Farah Nassef, 26, knows how easy it is to lose everything and be driven out of your home.
“One of my relatives was forced to leave the country to avoid the forced military conscription of her sons. She left her house, friends, and the life she had built up for decades due to the devastating consequences of the war,” Farah explains.
Before this happened, wars, conflicts and refugees all seemed like a distant reality to Farah — something she would only read about in newspapers or hear on the news. But all of that was about to change. Farah had the eye-opening realization that gave her a new sense of purpose: support the needs of migrants and refugees, like her relatives who, in that moment, couldn’t fend for themselves.
Now I realise that anyone can be put in a situation where they are forced to flee their home, and it makes me feel infinitely more grateful for every privilege I have in my life.” --Farah Nassef, former UN Volunteer Child Protection Assistant with UNHCR, Cairo
Farah embarked on her volunteering journey through a non-governmental organization as a university student in the United Kingdom. She helped migrant and refugee parents learn English and become more involved in their children’s schooling. She also volunteered at a community center to help refugees improve their conversational English skills.
With this volunteering experience and a Master’s degree in International Relations under her belt, working with refugees became a central focus in Farah’s life. “I applied for several job and volunteering opportunities that involved working with refugees. This is how I started my two-year journey as a UN Volunteer at the UNHCR in Cairo, Egypt.”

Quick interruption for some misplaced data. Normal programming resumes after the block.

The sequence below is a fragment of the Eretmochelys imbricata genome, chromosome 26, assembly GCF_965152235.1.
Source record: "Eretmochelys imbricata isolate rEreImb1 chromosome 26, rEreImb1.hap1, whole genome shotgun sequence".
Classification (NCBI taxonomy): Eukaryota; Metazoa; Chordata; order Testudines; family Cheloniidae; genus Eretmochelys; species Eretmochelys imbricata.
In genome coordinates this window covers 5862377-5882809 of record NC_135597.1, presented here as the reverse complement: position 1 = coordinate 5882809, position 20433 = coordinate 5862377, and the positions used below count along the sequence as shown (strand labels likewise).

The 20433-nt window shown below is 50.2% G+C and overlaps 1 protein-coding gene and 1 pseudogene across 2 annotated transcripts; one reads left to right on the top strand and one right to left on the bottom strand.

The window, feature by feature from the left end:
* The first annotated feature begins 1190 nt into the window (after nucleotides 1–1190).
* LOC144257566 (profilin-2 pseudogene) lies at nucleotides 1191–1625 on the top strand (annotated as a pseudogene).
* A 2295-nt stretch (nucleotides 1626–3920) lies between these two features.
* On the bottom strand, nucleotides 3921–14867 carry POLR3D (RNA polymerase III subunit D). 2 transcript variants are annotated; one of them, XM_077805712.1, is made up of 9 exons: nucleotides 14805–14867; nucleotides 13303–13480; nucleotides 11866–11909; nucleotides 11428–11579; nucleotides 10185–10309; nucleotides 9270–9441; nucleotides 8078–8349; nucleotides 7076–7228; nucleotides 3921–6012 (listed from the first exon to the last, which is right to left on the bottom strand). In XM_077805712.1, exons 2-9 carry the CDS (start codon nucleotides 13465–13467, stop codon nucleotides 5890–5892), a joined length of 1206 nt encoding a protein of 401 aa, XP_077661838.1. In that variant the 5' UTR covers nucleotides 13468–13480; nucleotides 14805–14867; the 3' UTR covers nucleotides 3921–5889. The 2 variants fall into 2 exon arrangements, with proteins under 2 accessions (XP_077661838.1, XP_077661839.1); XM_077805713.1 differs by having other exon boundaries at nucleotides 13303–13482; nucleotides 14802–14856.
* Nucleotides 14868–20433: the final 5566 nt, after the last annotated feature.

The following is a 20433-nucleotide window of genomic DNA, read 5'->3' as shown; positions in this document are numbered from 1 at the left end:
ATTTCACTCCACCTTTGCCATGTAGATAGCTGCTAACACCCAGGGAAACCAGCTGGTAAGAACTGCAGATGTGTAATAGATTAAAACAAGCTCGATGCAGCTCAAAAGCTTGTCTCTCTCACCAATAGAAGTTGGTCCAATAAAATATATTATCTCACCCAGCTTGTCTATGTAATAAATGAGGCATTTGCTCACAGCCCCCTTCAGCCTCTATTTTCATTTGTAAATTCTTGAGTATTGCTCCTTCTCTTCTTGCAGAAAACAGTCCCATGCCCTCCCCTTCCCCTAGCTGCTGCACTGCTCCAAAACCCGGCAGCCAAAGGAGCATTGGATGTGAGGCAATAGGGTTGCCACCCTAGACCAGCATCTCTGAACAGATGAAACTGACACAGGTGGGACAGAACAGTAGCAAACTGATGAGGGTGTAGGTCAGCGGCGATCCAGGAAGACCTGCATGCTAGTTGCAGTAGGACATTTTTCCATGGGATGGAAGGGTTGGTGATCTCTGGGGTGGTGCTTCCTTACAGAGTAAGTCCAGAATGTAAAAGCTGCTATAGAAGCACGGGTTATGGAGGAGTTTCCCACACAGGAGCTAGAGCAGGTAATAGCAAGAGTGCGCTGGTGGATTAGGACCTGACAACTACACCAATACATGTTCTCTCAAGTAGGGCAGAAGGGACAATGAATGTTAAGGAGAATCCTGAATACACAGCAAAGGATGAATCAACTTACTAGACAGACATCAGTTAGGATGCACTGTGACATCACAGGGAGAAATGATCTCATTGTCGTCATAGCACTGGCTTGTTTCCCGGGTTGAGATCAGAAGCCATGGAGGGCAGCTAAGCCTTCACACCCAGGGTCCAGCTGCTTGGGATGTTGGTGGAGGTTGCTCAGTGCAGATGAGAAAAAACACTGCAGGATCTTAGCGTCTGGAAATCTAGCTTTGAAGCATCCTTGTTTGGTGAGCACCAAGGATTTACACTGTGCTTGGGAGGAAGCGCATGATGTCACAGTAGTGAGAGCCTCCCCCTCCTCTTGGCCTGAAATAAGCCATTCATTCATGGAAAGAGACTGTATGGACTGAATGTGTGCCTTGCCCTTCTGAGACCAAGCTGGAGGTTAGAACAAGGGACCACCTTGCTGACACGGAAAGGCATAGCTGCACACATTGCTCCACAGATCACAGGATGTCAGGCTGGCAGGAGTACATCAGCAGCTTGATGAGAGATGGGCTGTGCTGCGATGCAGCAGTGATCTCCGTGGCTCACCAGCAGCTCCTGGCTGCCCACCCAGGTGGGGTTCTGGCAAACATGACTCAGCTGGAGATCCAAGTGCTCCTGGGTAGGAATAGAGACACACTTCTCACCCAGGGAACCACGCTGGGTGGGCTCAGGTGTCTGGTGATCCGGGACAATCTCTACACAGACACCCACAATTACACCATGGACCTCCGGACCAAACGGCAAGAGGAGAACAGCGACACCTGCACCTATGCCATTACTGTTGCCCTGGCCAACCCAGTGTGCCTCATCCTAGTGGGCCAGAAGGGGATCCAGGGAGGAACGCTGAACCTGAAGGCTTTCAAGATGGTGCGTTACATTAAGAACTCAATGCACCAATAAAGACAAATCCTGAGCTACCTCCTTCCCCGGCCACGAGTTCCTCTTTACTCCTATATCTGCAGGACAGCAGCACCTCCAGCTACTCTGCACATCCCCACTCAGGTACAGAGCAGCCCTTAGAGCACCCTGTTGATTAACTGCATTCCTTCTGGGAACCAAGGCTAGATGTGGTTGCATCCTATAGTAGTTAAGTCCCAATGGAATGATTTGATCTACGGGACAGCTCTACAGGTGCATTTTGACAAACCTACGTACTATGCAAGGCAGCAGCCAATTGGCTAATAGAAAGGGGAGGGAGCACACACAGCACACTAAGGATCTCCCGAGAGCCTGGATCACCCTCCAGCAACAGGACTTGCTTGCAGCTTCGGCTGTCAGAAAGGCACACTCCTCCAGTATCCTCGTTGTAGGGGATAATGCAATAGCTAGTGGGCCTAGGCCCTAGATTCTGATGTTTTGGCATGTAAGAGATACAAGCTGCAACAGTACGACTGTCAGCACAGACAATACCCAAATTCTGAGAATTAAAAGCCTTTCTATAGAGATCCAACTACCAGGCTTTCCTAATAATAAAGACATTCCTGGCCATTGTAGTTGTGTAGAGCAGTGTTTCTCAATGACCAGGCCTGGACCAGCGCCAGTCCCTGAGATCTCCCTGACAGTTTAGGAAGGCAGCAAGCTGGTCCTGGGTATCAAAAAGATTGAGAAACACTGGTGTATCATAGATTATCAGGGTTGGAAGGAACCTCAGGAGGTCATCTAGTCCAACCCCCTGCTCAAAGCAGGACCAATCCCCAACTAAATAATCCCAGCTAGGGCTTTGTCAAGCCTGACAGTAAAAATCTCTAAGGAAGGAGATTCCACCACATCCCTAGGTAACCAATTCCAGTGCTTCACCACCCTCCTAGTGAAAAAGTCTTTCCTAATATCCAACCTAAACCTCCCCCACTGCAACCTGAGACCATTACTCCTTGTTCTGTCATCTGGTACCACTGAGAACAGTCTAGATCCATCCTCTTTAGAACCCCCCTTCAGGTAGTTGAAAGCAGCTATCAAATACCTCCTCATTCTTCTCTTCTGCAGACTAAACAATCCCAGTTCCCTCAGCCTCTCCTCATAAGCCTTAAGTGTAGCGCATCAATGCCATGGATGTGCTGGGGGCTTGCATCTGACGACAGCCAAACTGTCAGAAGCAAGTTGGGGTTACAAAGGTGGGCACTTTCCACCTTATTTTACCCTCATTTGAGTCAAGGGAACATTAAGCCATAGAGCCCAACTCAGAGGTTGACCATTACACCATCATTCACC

The United Nations High Commission for Refugees (UNHCR) provides registration, refugee status determination, and protection assistance to refugees and asylum seekers from 58 nationalities, in coordination with national and international NGOs.
In her role as UN Volunteer Child Protection Assistant, Farah helps to protect vulnerable refugee children. She draws on her expertise and life experience to provide a range of services — including counselling, and assessing risks and protection needs in the best interest of the children.
The majority of children Farah works with are unaccompanied — having arrived in Egypt without their parents or a legal caregiver. Other vulnerable children include those facing abuse, violence, exploitation or neglect.
"We liaise with partners and local leaders to identify members of the community who are capable of providing help, and then monitor the process," Farah explains. "I regularly facilitate community meetings and trainings, to get people’s help in identifying and referring cases."
Farah’s role does not come without challenges. Cairo, an over-populated urban setting, is an extremely difficult to oversee refugee children.
But those moments when a life changes — and you witness it — are unforgettable. Like the moments when children reunite with their families. This is what Farah’s work is all about:
One of my favourite memories was interviewing a 14-year-old boy, and discovering he had a brother living here he was unaware of. We reunited them, and both were overwhelmed and tearful; it was such a wonderful moment. They have been living together ever since.” --Farah Nassef, former UN Volunteer Child Protection Assistant with UNHCR, Cairo